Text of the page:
Low vitamin D intake is considered a major public health concern across the globe. In fact, vitamin D deficiency is estimated to affect almost 50% of the population worldwide. An estimated 1 billion people worldwide, across all ethnicities and age groups, have a vitamin D deficiency.
Vitamin d is actually what?
Contrary to popular belief, vitamin D is not a vitamin nor a nutrient, but a hormone produced by the body in the skin from a photolytic reaction with ultraviolet light. This is important to note because it means vitamin D has a deeper functionality than a simple vitamin compound.
Vitamin D is essential for regulating hundreds of different pathways in your body. Other than thyroid hormones, it is the only thing every single one of our trillions of cells needs to thrive. Vitamin D helps us maintain healthy teeth, a healthy brain, and a healthy nervous system, as well as strengthen immune defenses.
Since vitamin D is needed by every cell regardless of its specific function you can begin to see how important it is. Low levels of vitamin D can lead to a multitude of negative health effects including hormone imbalance, poor brain health, and so much more. Our body’s ability to make this vitamin also declines with age, which doesn’t help.
Optimized vitamin D levels have been linked to:
– Improved mood and mental cognition
– Increased immune function
– Reduction of inflammatory responses
– Reduced risk of osteoporosis
– Lowered rates of diabetes
– Decreased risk of cardiovascular disease
– Lowered risk of anxiety
– Decreased levels of depression and seasonal affective disorder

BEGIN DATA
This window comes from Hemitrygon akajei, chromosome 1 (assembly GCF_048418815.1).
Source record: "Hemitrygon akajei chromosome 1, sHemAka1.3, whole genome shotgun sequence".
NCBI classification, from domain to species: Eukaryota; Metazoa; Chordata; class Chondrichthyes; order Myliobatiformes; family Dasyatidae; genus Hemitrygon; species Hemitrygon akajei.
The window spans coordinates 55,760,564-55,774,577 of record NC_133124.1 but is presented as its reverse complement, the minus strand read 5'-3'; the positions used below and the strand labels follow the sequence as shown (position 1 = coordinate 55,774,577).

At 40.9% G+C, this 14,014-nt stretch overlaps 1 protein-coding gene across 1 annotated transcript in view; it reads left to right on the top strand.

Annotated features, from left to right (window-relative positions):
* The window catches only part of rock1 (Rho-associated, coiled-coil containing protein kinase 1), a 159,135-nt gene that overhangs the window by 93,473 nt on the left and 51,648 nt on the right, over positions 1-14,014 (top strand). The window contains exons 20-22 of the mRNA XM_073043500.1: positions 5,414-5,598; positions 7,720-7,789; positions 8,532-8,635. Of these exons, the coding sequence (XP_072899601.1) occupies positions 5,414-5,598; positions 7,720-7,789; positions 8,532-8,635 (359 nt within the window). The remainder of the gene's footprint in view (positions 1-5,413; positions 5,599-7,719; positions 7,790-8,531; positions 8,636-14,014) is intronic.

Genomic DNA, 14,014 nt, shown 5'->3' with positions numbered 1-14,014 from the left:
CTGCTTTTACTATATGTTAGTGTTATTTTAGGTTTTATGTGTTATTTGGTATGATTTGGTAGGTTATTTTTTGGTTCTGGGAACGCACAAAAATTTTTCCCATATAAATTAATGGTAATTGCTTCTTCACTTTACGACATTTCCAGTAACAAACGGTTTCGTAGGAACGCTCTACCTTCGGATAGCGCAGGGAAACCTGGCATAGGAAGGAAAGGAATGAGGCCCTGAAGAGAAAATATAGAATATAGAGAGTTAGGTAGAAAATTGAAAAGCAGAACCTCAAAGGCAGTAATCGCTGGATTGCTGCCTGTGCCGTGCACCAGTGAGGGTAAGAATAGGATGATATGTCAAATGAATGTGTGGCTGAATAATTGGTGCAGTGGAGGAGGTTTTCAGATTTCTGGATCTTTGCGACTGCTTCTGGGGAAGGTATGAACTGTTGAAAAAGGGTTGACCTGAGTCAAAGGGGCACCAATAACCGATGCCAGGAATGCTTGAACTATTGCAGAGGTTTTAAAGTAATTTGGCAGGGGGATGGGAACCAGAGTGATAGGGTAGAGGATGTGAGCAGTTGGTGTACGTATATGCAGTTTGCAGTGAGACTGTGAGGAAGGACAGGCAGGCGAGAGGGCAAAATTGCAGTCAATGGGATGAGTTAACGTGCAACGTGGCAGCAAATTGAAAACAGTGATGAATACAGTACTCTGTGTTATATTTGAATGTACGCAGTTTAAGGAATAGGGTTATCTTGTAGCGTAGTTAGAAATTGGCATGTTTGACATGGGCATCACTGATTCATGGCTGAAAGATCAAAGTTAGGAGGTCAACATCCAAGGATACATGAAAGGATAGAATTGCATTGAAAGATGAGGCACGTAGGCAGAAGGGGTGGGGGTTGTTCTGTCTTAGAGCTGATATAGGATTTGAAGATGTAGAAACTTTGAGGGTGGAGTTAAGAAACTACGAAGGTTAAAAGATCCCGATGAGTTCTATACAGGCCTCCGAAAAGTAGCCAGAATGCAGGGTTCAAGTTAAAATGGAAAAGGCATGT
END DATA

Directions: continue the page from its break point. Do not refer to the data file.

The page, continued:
– Lowered risk of autoimmune disorders
Vitamin D is often referred to as the “sunshine vitamin” because our bodies produce it from exposure to sunlight. Our bodies absorb sunlight through cholesterol which helps convert it to a usable form for our bodies. Vitamin D is classified as a fat-soluble vitamin. This and other fat-soluble vitamins are dissolved in fat and therefore need to be paired with other healthy fats to be bioavailable. Some of the most abundant sources of vitamin D are:
– Cod liver oil: 1 teaspoon: 440 IU (over 100% Daily Value)
– Salmon: 3 ounces: 400 IU (100% Daily Value)
– Mackerel: 3 ounces: 400 IU (100% Daily Value)
– Tuna: 3 ounces: 228 IU (57% Daily Value)
– Sardines: 3 ounces: 164 IU (41% Daily Value)
– Organic eggs: 1 large: 41 IU (10% Daily Value)
– Caviar: 1 ounce: 33 IU (8% Daily Value)
– Mushrooms: 1 cup: 2 IU (1% Daily Value)
You can get vitamin D from three places: sun, food, and supplements. Unfortunately, most of us don’t get enough vitamin D from food and the sun, which leaves us with the need for additional supplementation.
We’ve got your back
This is why we’re so happy to introduce our new vitamin D supplement, Shine 5000, which is an ultra-concentrated dose of 5000 IU of D3 in a single soft gel. It’s designed to quickly replenish vitamin D status, perfect if you are dealing with a deficiency, are looking to take it less frequently, or just have higher vitamin D requirements. Shine is also solubilized in oil for better absorption in the digestive tract.
It’s always a good idea to get tested by your doctor to check your vitamin D levels. Both too little, and too much, vitamin D can be a bad thing, so finding that ideal range is best. Doctors run a test that looks for 25-hydroxy-vitamin-D or 25(0H)D for short. It’s both the name of the test and what they’re looking for.
Functional Medicine doctors often recommend raising your ng/ml preferably between 60 and 70. Getting the amount of vitamin D needed without supplementation can be challenging (or almost impossible depending on your location), which is where supplementation comes in. Remember to be patient and consistent as correcting a vitamin D deficiency can take 6 to 12 months.
Written by Hannah Aylward
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